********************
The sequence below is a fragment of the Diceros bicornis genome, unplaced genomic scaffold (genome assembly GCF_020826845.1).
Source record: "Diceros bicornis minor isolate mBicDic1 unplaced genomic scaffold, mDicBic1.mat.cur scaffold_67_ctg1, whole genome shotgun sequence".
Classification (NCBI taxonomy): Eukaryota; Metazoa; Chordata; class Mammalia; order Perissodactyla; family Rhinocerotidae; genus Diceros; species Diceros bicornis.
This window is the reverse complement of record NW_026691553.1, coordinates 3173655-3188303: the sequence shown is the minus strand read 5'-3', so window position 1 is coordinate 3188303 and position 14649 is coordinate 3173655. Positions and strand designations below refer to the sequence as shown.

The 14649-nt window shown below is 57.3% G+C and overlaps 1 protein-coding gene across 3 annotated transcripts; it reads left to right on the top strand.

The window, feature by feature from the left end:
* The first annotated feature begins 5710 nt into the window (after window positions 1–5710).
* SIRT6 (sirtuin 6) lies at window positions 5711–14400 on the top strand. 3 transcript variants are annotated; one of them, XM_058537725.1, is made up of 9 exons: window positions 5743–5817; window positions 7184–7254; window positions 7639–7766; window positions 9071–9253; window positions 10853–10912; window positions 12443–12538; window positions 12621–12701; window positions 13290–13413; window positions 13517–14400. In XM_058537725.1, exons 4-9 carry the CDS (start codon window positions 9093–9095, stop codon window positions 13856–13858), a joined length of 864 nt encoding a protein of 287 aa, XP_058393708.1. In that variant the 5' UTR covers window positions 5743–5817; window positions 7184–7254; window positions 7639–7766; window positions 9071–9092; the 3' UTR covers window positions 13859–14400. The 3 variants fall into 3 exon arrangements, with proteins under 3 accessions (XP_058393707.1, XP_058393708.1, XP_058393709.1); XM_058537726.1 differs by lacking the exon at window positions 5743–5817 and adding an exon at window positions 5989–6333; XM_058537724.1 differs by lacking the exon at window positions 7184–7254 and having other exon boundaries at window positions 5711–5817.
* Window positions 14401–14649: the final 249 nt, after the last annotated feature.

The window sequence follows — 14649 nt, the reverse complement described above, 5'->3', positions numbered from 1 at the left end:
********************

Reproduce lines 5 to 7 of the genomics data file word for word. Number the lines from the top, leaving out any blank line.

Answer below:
The 14649-nt window shown below is 57.3% G+C and overlaps 1 protein-coding gene across 3 annotated transcripts; it reads left to right on the top strand.

The window, feature by feature from the left end:
* The first annotated feature begins 5710 nt into the window (after window positions 1–5710).